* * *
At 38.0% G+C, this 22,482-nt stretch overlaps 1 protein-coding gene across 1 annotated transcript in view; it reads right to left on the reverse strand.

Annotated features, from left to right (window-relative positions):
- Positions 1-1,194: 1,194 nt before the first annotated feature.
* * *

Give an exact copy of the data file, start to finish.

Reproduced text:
At 38.0% G+C, this 22,482-nt stretch overlaps 1 protein-coding gene across 1 annotated transcript in view; it reads right to left on the reverse strand.

Annotated features, from left to right (window-relative positions):
- Positions 1-1,194: 1,194 nt before the first annotated feature.